A note for those who have never read Christie’s works; Hastings is not the man you have seen on screen. I have never seen him portrayed properly. Whilst Poirot himself has been well done on a number of occasions, including Peter Ustinov’s measured version and the recent seminal portrayal of the character by David Suchet, Hastings always comes across wrong. From Jonathan Cecil’s incredibly upper class outing to the Hugh Fraser’s bumbling oaf, each of which are good characters in their own right, every on screen version of Hastings fails to take into account Christie’s writing, which showcased a brave and loyal man who was astute and intelligent, although occasionally lacking a little in common sense.

Creating a new sidekick in the form of Catchpool does allow Hannah to distance herself just enough from the Queen of Crime’s work and highlight her own talent for character creation, but what I cannot understand is the need to use Poirot to achieve this. Hannah’s other novels have all been huge successes, with the spectacular Little Face being one of the creepiest and most engaging books that I have ever read. Whilst I understand the value of wanting to reimagine a highly popular character such as Poirot, these novels would be even better if they instead introduced a new character that readers could enjoy without the burden of prior knowledge and high expectations.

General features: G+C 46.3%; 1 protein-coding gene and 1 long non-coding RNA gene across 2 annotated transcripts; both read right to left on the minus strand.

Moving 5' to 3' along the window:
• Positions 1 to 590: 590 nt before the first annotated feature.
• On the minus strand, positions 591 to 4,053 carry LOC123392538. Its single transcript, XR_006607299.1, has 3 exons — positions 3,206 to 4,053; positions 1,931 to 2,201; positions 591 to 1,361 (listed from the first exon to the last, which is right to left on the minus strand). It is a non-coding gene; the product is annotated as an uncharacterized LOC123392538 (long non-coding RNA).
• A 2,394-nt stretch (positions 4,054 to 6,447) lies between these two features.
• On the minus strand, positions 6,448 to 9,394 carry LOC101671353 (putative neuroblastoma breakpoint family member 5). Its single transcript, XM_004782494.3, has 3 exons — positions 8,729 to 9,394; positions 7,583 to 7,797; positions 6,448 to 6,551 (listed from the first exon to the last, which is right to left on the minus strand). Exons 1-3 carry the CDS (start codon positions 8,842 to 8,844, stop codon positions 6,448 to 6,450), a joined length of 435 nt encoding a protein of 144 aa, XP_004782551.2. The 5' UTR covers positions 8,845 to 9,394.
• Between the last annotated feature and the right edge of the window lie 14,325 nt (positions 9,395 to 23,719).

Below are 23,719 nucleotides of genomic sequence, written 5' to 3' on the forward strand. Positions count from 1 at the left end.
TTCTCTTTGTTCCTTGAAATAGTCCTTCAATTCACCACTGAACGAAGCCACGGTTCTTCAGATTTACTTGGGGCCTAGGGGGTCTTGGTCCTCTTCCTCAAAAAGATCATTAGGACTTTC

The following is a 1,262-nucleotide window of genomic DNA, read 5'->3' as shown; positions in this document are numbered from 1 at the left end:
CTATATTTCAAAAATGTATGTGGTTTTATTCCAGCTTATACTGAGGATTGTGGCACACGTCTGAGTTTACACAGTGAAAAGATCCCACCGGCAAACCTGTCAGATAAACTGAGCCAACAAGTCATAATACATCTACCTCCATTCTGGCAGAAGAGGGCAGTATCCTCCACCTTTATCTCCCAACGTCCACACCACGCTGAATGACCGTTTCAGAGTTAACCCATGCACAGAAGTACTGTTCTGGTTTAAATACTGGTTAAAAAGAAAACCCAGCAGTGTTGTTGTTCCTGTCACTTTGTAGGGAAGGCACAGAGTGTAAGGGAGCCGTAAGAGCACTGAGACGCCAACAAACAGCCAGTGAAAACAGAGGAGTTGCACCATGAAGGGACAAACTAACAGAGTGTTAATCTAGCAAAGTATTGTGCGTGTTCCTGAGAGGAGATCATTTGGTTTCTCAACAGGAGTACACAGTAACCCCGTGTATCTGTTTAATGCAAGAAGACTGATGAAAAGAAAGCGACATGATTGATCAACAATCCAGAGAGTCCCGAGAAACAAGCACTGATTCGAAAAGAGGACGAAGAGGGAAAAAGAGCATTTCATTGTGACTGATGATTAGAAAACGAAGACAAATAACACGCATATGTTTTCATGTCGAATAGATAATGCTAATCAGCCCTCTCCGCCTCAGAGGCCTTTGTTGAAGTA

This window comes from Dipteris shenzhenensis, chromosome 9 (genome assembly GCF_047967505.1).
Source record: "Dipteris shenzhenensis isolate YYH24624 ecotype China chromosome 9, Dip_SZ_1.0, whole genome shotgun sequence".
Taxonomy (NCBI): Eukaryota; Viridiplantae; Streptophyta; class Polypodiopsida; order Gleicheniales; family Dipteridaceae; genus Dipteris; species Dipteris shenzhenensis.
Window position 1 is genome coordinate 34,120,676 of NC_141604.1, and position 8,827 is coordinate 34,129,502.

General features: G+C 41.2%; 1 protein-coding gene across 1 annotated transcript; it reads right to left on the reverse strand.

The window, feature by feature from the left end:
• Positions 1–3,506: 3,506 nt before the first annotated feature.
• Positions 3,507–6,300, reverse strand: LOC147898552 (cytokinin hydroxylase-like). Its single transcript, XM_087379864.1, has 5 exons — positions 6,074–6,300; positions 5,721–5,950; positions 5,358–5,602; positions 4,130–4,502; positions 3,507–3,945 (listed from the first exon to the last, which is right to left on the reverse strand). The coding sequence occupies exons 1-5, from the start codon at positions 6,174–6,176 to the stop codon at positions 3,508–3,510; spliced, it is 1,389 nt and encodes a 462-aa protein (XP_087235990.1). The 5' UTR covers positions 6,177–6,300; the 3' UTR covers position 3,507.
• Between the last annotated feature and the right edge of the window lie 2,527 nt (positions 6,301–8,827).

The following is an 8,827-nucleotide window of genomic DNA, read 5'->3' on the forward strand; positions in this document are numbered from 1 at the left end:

The plots are a key area that are constantly compared to Christie’s original books, and whilst they are intriguing and inventive there are, in my opinion, too many twists to Hannah’s revised Poirot novels, reducing the impact and lessening the tension in the narrative. Christie was a master at creating taunt, tight stories that crackled with atmosphere; whilst they are great books in their own rights, The Monogram Murders and Closed Casket are both lackluster in comparison.